The only thing which I can think of is someone’s rebutting this by an appeal to the fact that Israel was a theocracy colonizing the Land of Canaan, killing whole people-groups in order to settle in fulfillment of God’s plan. Since this is totally inadmissible for Christians to do today (as I’d imagine they’d argue), we can say that what Phinehas did, even as a righteous act of its own which merited God’s mercy, was admissible during its time, but nothing akin to that would be admissible today. I grant this 100%. However, my point is not that we should be able to mimic what Israel did during her conquest, nor is my point that we should be able to repeat what Phinehas did to people we know who might be sexually impure. My point here is this – the “doctrinal development” in the Catechism Revision states that a “new awareness” and a “deeper understanding” of human dignity has spurred this new ruling to completely denounce capital punishment as inadmissible world-wide on the basis of the common good being served does not fully capture what the people of God, since the beginning, have understood as the rationale behind the death penalty. Just look at this situation in Israel – is what happened a necessary or tolerated evil? Did Phinehas *have to* kills the offenders? It doesn’t appear so. Sure, to protect the common good is always going to be a desired consequence, and a needed priority. However, I cannot help but see that more is in view, such as expiatory satisfaction and the equalizing of justice, irrespective of how immune the common good is from a repeat-offense from the offender.
This rationale is not just rooted in ancient times such as the Old Testament (Gen 9), but all throughout history and as understood by the Council of Trent, St. Augustine, St. Thomas Aquinas, and more than one Papal decree. Moreover, there are examples even in the New Testament where the death penalty is inflicted. See, for example, Ananias and Sapphira in Acts 5:1-11. The consequence of this was, as recorded by St. Luke: “…great fear came upon all the church and upon all who heard these things.” (v11). Fear? I thought the gospel of Jesus Christ came to drive out fear? Well, there is certainly truth to that, but we have to have proper distinctions in place. There is no doubt that God should be feared if we choose to disobey him willingly and impenitently. In a discussion elsewhere I had mentioned that I believe that our Lord Jesus is the one who killed Ananias and Sapphira, and someone responded to me and said, “That just sounds impious” (words to that effect). Well, in response to this I cited St. Thomas Aquinas who wrote the following:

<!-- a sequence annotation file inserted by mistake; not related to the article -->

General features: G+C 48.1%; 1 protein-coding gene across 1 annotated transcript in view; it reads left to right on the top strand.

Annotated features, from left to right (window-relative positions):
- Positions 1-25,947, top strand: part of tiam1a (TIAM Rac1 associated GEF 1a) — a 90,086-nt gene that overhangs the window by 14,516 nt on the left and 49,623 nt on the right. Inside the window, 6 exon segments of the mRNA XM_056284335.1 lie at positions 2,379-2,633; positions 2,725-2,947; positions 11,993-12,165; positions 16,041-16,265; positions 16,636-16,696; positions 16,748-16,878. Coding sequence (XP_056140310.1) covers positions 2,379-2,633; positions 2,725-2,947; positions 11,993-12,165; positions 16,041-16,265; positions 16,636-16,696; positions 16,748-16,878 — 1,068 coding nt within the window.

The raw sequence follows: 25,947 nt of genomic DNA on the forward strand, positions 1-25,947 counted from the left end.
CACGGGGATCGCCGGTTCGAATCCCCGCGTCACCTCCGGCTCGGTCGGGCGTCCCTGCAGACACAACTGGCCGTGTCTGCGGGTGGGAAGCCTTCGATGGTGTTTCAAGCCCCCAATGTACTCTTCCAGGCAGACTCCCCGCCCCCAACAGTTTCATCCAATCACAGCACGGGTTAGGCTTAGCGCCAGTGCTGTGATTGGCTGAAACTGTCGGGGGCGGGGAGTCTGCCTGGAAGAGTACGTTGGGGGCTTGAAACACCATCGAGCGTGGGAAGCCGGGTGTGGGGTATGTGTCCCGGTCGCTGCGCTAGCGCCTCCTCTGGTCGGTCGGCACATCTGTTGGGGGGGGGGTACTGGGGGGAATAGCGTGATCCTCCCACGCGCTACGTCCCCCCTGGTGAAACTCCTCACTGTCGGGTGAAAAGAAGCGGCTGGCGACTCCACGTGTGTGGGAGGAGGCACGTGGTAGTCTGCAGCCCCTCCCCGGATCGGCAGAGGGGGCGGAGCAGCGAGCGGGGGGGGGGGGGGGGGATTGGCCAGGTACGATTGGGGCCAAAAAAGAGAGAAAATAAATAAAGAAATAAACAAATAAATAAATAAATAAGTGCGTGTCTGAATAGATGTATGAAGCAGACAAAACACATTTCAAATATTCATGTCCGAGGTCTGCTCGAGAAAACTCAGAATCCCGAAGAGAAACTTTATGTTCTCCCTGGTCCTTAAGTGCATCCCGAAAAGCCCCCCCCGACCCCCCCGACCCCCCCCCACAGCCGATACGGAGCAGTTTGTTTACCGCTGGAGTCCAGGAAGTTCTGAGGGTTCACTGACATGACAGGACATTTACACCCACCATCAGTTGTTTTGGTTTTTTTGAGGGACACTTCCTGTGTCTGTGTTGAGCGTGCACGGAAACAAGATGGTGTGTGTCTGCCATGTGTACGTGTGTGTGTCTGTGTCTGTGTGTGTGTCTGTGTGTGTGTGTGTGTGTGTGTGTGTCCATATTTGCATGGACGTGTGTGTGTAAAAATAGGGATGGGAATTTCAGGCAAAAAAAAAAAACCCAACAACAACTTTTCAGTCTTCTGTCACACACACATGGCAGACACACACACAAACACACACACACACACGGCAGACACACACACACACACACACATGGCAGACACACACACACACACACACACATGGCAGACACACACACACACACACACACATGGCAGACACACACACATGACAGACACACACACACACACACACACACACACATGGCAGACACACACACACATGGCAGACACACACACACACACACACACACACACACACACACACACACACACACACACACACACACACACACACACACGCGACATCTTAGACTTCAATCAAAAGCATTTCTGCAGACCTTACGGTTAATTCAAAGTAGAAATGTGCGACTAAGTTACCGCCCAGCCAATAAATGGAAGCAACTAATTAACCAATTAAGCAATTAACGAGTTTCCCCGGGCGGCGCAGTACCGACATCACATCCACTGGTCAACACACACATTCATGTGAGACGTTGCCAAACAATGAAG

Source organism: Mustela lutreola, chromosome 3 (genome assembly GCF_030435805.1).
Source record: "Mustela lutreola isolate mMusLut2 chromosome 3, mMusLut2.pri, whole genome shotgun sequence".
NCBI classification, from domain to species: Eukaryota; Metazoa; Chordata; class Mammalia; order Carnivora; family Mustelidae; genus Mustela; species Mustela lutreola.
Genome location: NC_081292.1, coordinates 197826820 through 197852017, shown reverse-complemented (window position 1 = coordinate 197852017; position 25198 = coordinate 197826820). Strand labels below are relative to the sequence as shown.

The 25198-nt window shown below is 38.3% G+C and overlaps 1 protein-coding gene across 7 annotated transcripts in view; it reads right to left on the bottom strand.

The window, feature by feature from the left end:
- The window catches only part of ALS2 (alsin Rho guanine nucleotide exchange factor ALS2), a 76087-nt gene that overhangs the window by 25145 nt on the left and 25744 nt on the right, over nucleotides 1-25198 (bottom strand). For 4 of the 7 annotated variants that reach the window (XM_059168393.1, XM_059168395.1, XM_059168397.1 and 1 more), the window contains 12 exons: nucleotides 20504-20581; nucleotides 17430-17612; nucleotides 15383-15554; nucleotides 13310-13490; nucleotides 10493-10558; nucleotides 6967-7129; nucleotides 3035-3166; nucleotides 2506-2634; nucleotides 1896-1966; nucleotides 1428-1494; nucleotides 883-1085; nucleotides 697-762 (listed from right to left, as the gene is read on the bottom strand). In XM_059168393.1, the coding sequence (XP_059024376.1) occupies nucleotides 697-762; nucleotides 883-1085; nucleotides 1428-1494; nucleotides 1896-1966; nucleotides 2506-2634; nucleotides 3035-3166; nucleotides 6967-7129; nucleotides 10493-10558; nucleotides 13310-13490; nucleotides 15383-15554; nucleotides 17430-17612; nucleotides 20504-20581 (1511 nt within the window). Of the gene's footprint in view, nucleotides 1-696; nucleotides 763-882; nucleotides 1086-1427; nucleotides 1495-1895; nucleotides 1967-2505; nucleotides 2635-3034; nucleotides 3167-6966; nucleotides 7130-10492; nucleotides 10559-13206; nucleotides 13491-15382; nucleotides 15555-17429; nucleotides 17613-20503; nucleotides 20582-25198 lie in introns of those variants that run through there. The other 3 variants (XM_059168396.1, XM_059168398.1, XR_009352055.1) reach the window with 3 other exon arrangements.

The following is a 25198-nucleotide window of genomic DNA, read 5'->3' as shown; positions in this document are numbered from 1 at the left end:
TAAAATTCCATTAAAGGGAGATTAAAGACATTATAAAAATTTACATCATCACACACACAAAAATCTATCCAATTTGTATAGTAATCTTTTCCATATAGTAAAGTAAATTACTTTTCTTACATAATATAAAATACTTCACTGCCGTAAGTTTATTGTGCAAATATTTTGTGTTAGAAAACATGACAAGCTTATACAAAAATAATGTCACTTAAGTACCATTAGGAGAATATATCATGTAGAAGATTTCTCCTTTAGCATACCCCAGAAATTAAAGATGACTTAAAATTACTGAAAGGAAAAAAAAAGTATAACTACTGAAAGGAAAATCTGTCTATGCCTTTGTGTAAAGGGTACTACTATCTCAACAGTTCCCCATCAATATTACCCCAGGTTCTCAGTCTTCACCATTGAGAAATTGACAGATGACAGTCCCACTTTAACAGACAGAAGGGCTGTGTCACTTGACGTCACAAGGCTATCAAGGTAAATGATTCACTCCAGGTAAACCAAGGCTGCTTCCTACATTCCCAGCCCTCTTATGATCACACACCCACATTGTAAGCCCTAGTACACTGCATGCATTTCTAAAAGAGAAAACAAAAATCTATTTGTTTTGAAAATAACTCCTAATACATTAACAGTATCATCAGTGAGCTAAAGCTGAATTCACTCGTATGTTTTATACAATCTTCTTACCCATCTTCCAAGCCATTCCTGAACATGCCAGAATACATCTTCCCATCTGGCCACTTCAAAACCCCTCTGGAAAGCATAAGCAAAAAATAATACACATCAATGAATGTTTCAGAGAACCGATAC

“…..when Abraham consented to slay his son, he did not consent to murder, because his son was due to be slain by the command of God, Who is Lord of life and death: for He it is Who inflicts the punishment of death on all men, both godly and ungodly, on account of the sin of our first parent, and if a man be the executor of that sentence by Divine authority, he will be no murderer any more than God would be.” (ST Question 100)
Our doctrine of the consubstantiality of the eternal Son with the eternal Father also entails that they share one absolute will, power, and operation, and that no distinction between them in this regard exists. If that is true, then we can also properly say that our Lord Jesus killed the whole of mankind in the Flood-even, except for 8 souls (Noah and his family).
We also get this sort of speak from Christ Himself in the Apocolypse of St. John the Divine when he records the threat of Jesus Christ to the Jezebel-woman who was corrupting the Church in Thyatira:
“I will kill her children with death, and all the churches shall know that I am He who searches[p] the minds and hearts. And I will give to each one of you according to your works” (Rev 2:23)
Notice the rationale here? “To give each one of your according to your works”. This is retributive justice, and it stands behind the rationale for the death penalty, whether directly by God, or by an agent of God, as said well by Aquinas in the citation above. And it is this idea of retributive justice which is prematurely represented in the new Catechism revision. How so? Because it says that if the common good is protected by sufficient detention systems, then there is left no sufficient reason to take the life of the offender. Consequently, to take the life of such an offender would be a sin, because it attacks the inviolable dignity of the human person! What does that say about our God who, as Aquinas said, executes the death sentence even through the human minister.
Those defenders of this Catechism revision are telling us that there is no change in the doctrine of the Church’s faith and morals., but that the social doctrine of the Church is the only thing which has been revised, and which is based on the contingent circumstances of today’s world strategies in handling heinous criminals. Thus, they say, that the death penalty was admissible back in the day, but today it is entirely inadmissible. They miss the fact that a crime can be so heinous, and the offender can be so deserving of punishment, that nothing less than the loss of life is appropriate, and that it would not be a sin to do so.
Even with this being said, I fear that we won’t ever cease from hearing how the new “light of the Gospel” has given new eyesight to the dignity of man, rendering all of these former ideas null and void.
God help us.